Detection of Leishmania Antigen from Buccal Swabs in Kala-azar Patients Using KATEX Method

Alfred Muia, Margaret Mbuchi, Jesca O. Wesongah, Juma Rashid, Charles Magiri, Rukia Kibaya, Samwel Odiwuor, Robert Kimutai, Raymond Omollo, Monique Wasunna


Background: Visceral leishmaniasis (VL) or kala-azar is a chronic protozoan infection in humans that is fatal unless treated and is associated with significant global morbidity and mortality. Confirmation of visceral leishmaniasis (VL) diagnosis requires microscopic examination to visualize the causative agent Leishmania Donovani usually in spleen or bone marrow aspirate. Tissue aspiration is invasive, potentially risky and require skilled personnel. KATEX (Kalon biologicals) antigen test for VL in buccal swabs has not been evaluated locally and could offer a significant advantage in screening patients suspected of VL.  Method: A cross sectional study was conducted after receiving approval from KEMRI SERU. We obtained buccal swabs from patients presenting at Kimalel Health Centre, Baringo County, Kenya from VL cases and controls. VL was defined as patients meeting VL case definition with positive splenic aspirate microscopy while endemic controls were defined as patients presenting to the health center with no fever and no prior history of Kala azar but living in VL endemic. Latex agglutination based test (KATEX) was used to detect parasite antigen in buccal swabs. It was a proof of principle study carried out to explore the ability to use KATEX, a simple non-invasive diagnostic test to detect leishmania antigens in buccal swabs, determine the ability of the kit to detect leishmania antigens in buccal cells of kala-azar patients and compare the sensitivity and specificity of KATEX - buccal assay using microscopy as the gold standard. Results: 88 patients were analyzed, including 44 VL and 44 non-VL patients. The median age of VL patients was 18 years with predominance of males (68.2%). None of the tested VL patients were co-infected with HIV. KATEX kit was able to detect visceral leishmaniasis antigens from the buccal swabs giving a sensitivity of (81.8%; 95%CI: 67.3% to 91.8%, specificity of (79.5%; 95%CI: 64.7 –90.2%), Positive predictive value n= 36(80.0%); 95%CI: 65.4% to 90.4% and Negative predictive values n = 35(81.4%); 95% CI: 66.6% to 91.6%. Conclusion and Recommendation: Buccal swab test assay using KATEX is an easy test to perform and promising non-invasive based antigen detection test which may be useful for screening kala-azar patients and could be applied in the diagnosis of VL. It is a functional assay that warrants a larger study with a larger sample size for the purpose of evaluating the utility of the test in diagnosing visceral leishmaniasis. There is dire need to identify non-invasive, less risky and field adapted point of care diagnostics for VL.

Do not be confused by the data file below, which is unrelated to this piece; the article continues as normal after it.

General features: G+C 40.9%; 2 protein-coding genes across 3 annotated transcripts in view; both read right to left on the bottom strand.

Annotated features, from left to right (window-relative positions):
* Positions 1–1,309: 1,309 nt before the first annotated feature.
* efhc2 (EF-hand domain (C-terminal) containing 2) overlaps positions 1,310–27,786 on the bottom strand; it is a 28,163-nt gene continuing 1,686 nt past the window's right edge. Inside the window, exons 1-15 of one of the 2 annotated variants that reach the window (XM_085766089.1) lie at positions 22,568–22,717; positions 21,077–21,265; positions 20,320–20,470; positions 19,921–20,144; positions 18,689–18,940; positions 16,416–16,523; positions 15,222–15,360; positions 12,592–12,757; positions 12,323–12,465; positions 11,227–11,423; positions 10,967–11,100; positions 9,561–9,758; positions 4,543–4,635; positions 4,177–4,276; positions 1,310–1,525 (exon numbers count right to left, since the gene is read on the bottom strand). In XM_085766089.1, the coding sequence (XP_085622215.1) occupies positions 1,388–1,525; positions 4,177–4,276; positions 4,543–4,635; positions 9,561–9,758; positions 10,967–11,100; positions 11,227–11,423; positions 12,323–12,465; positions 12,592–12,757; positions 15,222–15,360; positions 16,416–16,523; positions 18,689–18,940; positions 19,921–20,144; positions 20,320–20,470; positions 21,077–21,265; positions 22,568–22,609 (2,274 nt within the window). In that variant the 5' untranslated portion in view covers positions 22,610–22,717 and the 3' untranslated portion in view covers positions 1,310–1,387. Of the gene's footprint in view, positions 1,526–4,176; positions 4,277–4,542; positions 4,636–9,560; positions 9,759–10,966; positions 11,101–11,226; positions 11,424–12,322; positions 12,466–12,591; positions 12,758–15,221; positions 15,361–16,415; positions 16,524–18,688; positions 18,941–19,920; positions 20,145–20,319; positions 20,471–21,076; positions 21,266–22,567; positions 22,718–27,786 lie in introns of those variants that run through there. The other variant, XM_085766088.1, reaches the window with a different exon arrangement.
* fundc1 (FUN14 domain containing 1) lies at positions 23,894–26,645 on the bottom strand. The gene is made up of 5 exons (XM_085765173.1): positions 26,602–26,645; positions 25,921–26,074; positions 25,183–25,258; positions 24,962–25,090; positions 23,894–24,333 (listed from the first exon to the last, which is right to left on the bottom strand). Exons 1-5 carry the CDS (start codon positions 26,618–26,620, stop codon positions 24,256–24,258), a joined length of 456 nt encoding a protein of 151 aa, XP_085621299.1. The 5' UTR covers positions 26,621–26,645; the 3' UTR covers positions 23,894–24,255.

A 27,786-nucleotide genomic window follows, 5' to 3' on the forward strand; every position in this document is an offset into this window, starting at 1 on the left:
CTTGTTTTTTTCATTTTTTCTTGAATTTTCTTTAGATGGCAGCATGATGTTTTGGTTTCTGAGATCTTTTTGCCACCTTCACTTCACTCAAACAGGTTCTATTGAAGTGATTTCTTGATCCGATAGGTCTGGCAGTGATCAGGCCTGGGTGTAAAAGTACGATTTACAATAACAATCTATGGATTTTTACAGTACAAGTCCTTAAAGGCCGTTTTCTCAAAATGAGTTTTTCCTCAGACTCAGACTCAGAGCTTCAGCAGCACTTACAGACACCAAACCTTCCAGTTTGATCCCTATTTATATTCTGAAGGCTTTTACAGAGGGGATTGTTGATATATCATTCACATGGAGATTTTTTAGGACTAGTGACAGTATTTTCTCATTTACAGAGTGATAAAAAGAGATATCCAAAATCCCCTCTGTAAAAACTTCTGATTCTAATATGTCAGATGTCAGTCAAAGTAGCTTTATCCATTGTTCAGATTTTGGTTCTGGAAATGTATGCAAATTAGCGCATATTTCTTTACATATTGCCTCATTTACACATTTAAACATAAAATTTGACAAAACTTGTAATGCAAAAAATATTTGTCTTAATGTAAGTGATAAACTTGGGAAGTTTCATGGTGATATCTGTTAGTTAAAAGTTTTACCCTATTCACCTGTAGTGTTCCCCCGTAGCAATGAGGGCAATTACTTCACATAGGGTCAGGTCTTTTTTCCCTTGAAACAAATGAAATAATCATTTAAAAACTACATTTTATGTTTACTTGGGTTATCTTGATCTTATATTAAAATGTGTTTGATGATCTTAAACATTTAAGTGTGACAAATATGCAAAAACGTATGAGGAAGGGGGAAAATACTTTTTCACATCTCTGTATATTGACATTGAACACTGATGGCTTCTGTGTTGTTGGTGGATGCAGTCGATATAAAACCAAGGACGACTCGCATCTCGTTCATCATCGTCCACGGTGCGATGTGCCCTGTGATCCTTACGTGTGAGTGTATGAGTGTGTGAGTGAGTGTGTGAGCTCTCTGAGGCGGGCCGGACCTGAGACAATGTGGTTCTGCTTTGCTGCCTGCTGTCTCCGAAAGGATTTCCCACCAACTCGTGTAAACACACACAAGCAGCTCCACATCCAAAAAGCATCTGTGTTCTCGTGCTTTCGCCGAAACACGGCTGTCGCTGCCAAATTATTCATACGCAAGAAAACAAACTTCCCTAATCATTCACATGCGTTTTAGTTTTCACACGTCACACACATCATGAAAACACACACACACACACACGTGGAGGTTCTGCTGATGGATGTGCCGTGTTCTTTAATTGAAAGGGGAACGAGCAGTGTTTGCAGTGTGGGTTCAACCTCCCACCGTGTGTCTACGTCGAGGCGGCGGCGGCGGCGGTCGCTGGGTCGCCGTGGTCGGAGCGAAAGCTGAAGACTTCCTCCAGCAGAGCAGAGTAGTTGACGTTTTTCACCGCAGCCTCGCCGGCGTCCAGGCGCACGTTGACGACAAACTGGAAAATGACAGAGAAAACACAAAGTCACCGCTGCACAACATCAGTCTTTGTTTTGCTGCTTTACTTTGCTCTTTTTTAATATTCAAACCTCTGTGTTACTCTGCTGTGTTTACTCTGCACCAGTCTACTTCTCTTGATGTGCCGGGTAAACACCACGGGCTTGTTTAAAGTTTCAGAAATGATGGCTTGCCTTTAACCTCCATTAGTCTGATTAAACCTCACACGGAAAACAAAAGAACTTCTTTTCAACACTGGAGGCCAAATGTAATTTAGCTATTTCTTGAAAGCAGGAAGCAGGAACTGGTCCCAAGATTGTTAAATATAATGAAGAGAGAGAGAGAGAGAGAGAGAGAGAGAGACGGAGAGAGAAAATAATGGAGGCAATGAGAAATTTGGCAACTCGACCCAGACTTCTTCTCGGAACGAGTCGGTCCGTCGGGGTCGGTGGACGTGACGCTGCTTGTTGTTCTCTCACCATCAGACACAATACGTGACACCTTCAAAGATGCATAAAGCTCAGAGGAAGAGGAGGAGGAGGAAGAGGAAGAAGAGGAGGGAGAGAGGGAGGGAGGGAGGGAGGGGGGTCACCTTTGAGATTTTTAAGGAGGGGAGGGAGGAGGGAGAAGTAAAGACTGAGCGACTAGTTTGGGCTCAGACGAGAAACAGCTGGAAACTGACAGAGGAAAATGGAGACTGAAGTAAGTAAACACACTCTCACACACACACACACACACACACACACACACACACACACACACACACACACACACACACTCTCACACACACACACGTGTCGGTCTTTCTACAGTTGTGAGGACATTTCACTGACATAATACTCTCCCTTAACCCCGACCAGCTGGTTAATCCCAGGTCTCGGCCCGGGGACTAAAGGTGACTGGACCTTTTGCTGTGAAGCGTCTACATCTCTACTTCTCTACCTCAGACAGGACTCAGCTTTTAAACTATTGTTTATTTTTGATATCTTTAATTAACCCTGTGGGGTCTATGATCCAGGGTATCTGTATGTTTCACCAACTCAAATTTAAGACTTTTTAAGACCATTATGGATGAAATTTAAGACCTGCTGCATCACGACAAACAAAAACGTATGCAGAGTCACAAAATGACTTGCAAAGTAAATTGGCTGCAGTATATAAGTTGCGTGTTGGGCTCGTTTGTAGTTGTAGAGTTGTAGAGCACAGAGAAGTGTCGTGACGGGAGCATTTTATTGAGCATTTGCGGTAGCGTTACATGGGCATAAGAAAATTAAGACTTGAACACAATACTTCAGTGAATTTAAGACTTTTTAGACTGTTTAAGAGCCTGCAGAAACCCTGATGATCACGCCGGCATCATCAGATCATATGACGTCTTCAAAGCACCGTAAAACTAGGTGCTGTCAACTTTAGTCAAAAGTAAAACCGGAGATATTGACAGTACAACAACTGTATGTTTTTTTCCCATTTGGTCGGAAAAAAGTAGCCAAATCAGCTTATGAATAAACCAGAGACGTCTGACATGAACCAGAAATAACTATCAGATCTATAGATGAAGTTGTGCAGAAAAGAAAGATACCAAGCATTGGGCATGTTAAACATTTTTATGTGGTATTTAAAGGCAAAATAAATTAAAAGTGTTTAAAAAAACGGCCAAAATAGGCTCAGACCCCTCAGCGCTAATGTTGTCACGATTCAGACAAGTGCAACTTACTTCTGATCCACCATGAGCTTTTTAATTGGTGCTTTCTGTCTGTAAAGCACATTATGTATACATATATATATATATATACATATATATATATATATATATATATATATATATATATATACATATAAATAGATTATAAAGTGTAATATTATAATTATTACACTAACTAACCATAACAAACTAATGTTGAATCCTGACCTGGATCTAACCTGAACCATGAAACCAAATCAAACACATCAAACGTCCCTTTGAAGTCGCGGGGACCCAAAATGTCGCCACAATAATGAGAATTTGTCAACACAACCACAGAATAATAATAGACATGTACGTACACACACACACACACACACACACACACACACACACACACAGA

Keywords: Kala-azar; Visceral Leishmaniasis; Diagnosis; KATEX; Latex; Buccal swab antigen detection.

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